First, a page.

**Last updated: December 28, 2016**

A text box in Microsoft Excel provides an option for displaying text which can be moved to nearly any location on your spreadsheet. You may have tried to enter a formula into a text box, only to find that the results of the formula will not calculate. Or perhaps you thought you needed to do a text to numbers conversion because the data was in the wrong format.

Unfortunately an Excel text box does not work the same way as a cell, so a formula that is entered directly into a text box will not function the way that you might be expecting.

But a text box in Microsoft Excel 2010 can be linked to display the value of a cell in the spreadsheet, including the value that is the result of an executed formula. Our guide below will show you how you can link a text box to a spreadsheet cell so that you can display your formula result in the text box. For additional utility, you can even try using the concatenate formula to combine data from multiple cells into one, then show that cell in the text box.

## Using a Formula in a Text Box in Excel 2010

The steps in this article will show you how to link a text box to a cell in Microsoft Excel 2010. You cannot directly enter a formula into a text box, but you can link a cell with a formula to a text box, so that the result of the formula displays inside the text box. This means that you will need to enter a formula into a cell in your spreadsheet, then link that cell to your text box.

Step 1: Open your spreadsheet in Microsoft Excel 2010.

Step 2: Click inside a cell where you can enter the formula whose result you want to display in the text box. In many cases, then best option for this is to place the formula in a cell that is away from the regular data in your spreadsheet.

Step 3: Enter the formula whose result you want to display in the text box.

Step 4: Click the **Insert** tab at the top of the window.

Step 5: Click the **Text Box** button in the **Text** section of the navigational ribbon.

Step 6: Draw your text box where you want it to display in the worksheet.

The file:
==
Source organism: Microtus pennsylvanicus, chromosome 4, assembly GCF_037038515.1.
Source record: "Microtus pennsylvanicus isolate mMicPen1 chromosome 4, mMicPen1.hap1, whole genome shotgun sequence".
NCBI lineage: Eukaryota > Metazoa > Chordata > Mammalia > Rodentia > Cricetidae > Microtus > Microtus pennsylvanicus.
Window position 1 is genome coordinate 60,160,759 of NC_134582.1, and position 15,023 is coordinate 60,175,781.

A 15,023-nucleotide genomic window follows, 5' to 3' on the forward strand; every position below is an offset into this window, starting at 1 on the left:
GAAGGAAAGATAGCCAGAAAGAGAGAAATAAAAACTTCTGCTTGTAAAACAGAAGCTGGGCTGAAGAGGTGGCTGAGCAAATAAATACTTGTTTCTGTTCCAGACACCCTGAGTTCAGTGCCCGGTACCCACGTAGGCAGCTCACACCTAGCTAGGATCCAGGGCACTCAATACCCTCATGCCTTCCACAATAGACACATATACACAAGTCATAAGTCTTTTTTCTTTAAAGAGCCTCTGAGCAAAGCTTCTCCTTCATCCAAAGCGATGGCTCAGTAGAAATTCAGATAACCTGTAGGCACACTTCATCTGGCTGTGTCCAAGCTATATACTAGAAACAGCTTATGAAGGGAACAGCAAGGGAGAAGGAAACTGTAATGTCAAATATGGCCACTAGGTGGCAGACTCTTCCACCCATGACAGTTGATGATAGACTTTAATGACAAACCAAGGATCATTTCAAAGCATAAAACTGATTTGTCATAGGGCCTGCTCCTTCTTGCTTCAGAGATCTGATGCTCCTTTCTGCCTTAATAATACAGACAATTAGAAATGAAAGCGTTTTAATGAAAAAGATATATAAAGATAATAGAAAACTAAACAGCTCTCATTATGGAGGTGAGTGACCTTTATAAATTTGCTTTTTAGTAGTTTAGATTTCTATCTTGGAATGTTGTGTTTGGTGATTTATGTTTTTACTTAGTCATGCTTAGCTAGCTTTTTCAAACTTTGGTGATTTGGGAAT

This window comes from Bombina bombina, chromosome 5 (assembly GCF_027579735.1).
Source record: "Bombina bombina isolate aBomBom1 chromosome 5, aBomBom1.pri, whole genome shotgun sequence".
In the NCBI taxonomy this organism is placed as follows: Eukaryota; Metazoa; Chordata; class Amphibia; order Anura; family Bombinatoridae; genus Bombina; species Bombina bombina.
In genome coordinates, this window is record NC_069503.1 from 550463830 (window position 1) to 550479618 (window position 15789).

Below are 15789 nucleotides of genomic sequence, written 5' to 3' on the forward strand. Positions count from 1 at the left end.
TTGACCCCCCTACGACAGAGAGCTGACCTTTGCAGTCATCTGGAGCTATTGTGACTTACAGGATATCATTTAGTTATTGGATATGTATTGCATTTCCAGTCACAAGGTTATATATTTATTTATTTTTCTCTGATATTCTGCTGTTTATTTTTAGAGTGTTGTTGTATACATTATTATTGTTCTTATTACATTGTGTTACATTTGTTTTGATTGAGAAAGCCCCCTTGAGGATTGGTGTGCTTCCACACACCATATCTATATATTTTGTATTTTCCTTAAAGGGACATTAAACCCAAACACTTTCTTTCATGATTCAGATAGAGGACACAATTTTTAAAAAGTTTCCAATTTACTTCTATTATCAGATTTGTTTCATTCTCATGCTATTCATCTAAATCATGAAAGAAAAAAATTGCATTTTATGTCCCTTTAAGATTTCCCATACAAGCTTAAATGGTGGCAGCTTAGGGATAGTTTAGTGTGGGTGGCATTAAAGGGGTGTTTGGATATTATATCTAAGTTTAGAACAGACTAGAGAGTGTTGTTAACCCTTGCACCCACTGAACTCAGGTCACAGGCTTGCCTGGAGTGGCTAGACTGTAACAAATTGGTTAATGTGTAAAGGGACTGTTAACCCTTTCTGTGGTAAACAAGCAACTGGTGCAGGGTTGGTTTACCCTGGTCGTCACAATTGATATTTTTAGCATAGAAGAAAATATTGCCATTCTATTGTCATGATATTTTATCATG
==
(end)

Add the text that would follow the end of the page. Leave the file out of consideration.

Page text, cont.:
Step 7: Click inside the text box once to select it, then click inside the Formula Bar above the spreadsheet.

Step 8: Type an **=** sign into the Formula Bar, then click the cell containing the formula that you entered in Step 3. Press the **Enter** key on your keyboard after the cell is selected.

The text box should now be displaying the result of your formula.

## Summary – how to use an Excel text box formula

- Click inside a cell in the spreadsheet, then enter your formula.
- Click the
**Insert**tab at the top of the window. - Click the
**Text Box**button. - Draw your text box.
- Click inside the text box, then click inside the formula bar.
- Type
**=XX**, but replace the**XX**with the cell location where you entered the formula in step 1.

## How to Insert a Text Box in Excel 2010

The steps below focus on one specific aspect of the steps above – inserting a text box in Excel 2010.

Step 1: Click the **Insert** tab at the top of the window.

Step 2: Click the **Text Box** button in the **Text** section of the ribbon.

Step 3: Click and hold in the spreadsheet where you want to insert the text box, then drag your mouse to create the desired text box.

Step 4: Enter the information that you want to include in the text box.

Note that you cannot include any other data inside the text box if it is linked to a cell. If you need to include other information, such as a label, then the best solution is to use an additional text box, placed appropriately in relation to the text box containing the formula value.

Is Excel displaying the formulas instead of the results of the formula? Read this article to find how you can switch between displaying formulas and formula results.

Matthew Burleigh has been writing tech tutorials since 2008. His writing has appeared on dozens of different websites and been read over 50 million times.

After receiving his Bachelor’s and Master’s degrees in Computer Science he spent several years working in IT management for small businesses. However, he now works full time writing content online and creating websites.

His main writing topics include iPhones, Microsoft Office, Google Apps, Android, and Photoshop, but he has also written about many other tech topics as well.

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